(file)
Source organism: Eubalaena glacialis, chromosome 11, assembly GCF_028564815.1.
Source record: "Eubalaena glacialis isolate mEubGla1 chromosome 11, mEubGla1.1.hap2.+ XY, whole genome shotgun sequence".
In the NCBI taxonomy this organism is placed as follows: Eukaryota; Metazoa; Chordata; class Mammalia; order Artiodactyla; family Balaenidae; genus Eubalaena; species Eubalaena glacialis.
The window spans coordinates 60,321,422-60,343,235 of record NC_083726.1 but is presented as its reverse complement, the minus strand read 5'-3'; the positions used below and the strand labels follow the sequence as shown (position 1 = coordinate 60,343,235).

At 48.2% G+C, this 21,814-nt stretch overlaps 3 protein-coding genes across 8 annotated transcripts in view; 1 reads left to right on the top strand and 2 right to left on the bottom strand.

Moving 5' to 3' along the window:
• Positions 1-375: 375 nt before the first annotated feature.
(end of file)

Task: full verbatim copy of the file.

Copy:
Source organism: Eubalaena glacialis, chromosome 11, assembly GCF_028564815.1.
Source record: "Eubalaena glacialis isolate mEubGla1 chromosome 11, mEubGla1.1.hap2.+ XY, whole genome shotgun sequence".
In the NCBI taxonomy this organism is placed as follows: Eukaryota; Metazoa; Chordata; class Mammalia; order Artiodactyla; family Balaenidae; genus Eubalaena; species Eubalaena glacialis.
The window spans coordinates 60,321,422-60,343,235 of record NC_083726.1 but is presented as its reverse complement, the minus strand read 5'-3'; the positions used below and the strand labels follow the sequence as shown (position 1 = coordinate 60,343,235).

At 48.2% G+C, this 21,814-nt stretch overlaps 3 protein-coding genes across 8 annotated transcripts in view; 1 reads left to right on the top strand and 2 right to left on the bottom strand.

Moving 5' to 3' along the window:
• Positions 1-375: 375 nt before the first annotated feature.